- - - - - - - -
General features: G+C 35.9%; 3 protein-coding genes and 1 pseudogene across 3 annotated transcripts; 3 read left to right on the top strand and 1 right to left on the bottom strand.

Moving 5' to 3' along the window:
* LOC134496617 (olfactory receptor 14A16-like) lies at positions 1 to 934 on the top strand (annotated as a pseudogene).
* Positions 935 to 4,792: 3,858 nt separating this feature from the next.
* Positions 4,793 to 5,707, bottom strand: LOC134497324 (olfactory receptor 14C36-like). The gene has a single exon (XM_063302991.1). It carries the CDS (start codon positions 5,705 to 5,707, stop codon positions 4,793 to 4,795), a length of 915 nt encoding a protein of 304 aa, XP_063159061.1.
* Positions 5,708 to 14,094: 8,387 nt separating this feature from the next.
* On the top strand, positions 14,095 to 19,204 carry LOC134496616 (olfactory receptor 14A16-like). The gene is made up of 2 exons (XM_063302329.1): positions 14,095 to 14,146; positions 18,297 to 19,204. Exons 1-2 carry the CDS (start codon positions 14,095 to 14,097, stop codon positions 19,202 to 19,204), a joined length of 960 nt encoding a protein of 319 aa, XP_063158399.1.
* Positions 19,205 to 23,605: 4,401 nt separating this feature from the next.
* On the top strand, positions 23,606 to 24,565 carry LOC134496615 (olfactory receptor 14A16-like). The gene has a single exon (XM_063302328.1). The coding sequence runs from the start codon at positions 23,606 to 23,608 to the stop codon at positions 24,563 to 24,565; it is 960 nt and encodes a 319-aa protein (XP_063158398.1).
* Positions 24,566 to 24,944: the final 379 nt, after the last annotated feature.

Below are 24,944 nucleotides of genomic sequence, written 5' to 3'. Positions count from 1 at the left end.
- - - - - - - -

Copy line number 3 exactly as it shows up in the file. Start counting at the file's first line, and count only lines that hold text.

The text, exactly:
* LOC134496617 (olfactory receptor 14A16-like) lies at positions 1 to 934 on the top strand (annotated as a pseudogene).